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18 January 2023
Microsoft will stop selling downloadable licenses for Windows 10 on its website on January 31, according to a message on the product pages for Windows 10 Home and Pro. Although Windows 10 will continue to be supported with new security updates until at least October 2025, Microsoft is pushing anyone buying or building a new PC to use the newer Windows 11 instead.
Other retail sites will presumably keep selling physical and digital copies of Windows 10 for at least a little while, but even if all Windows 10 sales went away at the end of the month, people who really wanted it should still be able to get it.
For owners of older Windows 7 and Windows 8 PCs who want to upgrade—and you should, since both operating systems received their final regularly scheduled security updates earlier this month—Windows 10 should continue to install and run just fine on those computers at no additional cost. This is an artifact of the years-old Windows 10 upgrade offer. Microsoft officially stopped offering a free upgrade to Windows 10 in 2016, but the company never took any steps to stop the upgrades from working.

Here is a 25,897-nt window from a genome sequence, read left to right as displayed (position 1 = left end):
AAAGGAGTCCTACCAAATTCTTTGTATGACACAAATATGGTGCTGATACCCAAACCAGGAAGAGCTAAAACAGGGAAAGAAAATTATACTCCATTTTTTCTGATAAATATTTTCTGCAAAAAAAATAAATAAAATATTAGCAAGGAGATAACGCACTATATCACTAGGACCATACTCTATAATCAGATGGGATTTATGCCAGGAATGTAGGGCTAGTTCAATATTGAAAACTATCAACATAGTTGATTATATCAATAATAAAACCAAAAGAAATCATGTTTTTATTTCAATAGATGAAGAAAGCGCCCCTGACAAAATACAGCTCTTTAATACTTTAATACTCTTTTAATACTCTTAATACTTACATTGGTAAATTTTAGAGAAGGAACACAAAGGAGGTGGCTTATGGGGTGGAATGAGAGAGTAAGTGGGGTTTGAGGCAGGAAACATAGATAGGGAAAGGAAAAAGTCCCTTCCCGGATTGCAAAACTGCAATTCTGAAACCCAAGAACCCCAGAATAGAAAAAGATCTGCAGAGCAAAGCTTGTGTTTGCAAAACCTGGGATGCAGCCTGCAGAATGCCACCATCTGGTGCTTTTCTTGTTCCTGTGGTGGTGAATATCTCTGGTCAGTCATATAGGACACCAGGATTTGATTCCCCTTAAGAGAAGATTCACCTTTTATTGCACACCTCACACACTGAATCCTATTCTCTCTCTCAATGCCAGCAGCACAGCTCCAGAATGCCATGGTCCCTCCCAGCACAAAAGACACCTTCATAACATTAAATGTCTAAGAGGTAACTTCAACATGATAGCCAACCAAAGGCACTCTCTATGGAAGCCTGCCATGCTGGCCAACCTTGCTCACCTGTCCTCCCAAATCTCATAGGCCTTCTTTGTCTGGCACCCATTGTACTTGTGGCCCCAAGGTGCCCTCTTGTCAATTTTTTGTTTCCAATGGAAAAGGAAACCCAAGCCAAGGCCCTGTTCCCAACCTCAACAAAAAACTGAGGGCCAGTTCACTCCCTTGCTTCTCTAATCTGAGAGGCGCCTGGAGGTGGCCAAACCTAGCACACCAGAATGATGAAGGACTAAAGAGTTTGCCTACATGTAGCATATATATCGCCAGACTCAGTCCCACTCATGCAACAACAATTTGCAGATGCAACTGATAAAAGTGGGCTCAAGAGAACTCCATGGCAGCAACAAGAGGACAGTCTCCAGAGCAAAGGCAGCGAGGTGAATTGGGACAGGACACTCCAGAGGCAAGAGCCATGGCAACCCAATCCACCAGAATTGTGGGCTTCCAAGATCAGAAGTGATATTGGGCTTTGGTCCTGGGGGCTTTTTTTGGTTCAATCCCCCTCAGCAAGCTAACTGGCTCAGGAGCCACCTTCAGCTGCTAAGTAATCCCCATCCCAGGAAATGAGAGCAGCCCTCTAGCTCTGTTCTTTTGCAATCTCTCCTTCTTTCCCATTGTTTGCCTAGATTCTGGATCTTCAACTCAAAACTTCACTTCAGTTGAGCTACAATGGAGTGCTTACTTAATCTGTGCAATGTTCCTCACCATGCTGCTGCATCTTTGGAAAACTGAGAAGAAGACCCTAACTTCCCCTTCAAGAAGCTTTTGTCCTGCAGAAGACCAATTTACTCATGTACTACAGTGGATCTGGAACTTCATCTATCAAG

For people buying new PCs who simply don't want to use Windows 11 for some reason, Windows 10 and Windows 11 have (so far) used interchangeable product keys; on systems that shipped with Windows 11, I have had no issues installing and activating the equivalent edition of Windows 10 on the same hardware. Technically, only Windows 11 Pro licenses shipped with OEM PCs qualify for downgrade rights (PDF), but downgrades of the Home edition of Windows 11 should generally work anyway.
Microsoft is still releasing yearly feature updates for Windows 10, though the 22H2 update contained few, if any, major new features. Microsoft has shifted the bulk of its development effort to Windows 11, which is now being tweaked several times a year with new app updates, user interface refinements, and other features.